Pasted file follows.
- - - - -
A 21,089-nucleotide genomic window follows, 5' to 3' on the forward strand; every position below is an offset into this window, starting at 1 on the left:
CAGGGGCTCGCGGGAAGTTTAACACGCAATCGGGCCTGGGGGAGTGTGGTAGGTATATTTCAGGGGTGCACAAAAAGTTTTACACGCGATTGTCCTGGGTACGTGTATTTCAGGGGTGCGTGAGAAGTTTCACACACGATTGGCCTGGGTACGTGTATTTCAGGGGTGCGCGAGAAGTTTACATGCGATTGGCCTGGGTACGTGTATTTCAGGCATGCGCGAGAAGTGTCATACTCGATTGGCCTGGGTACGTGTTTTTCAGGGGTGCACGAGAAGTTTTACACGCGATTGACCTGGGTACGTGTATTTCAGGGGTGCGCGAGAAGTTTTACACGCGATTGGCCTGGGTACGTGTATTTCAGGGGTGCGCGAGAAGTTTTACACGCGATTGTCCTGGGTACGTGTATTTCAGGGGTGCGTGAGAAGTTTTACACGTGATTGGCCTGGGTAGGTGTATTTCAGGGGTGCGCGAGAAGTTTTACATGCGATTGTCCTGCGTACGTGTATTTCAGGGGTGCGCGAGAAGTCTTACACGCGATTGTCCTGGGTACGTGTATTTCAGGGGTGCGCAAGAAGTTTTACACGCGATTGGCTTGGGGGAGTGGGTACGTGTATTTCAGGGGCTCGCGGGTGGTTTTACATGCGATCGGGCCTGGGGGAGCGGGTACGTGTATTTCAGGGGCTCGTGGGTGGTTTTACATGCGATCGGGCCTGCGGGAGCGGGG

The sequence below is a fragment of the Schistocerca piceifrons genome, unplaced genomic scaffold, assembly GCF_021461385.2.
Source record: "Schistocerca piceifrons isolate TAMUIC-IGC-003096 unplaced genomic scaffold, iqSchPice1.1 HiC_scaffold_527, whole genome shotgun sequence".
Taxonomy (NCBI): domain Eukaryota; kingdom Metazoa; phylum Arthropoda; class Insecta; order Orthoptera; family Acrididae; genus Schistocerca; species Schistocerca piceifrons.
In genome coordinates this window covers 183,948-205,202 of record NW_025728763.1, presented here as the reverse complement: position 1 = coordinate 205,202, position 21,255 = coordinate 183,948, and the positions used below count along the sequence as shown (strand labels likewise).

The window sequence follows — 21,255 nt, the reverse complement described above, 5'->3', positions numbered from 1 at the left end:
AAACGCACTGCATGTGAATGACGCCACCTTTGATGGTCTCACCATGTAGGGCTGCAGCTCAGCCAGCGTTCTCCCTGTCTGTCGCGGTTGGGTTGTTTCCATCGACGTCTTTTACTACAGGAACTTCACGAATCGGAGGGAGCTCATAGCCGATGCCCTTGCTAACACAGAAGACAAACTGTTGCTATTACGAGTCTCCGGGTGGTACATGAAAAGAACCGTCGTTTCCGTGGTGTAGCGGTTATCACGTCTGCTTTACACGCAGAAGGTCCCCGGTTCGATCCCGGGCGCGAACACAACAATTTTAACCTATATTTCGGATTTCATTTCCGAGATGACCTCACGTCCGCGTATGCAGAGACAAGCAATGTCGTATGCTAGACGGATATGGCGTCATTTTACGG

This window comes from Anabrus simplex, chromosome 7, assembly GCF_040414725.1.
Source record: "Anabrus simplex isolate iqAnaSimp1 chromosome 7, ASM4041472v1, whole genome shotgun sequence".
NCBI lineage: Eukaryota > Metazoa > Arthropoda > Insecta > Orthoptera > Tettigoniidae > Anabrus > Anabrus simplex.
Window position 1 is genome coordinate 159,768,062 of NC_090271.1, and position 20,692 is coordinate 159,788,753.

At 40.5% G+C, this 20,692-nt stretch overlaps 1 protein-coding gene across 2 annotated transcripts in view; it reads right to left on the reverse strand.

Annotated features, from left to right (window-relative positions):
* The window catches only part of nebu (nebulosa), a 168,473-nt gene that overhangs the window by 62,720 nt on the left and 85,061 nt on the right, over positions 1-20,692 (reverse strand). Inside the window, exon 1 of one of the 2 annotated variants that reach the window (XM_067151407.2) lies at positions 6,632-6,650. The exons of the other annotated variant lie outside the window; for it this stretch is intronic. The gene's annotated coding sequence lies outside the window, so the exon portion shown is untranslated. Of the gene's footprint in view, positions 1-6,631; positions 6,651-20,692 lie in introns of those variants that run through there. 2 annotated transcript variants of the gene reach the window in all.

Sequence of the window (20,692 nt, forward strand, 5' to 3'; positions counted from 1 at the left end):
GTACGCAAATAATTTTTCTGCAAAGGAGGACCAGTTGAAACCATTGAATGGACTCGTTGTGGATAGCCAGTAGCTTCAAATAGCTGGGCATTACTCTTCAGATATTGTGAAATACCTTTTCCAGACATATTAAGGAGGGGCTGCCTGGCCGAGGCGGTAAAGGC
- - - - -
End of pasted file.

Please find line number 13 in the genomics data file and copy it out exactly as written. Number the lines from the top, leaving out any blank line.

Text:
At 40.5% G+C, this 20,692-nt stretch overlaps 1 protein-coding gene across 2 annotated transcripts in view; it reads right to left on the reverse strand.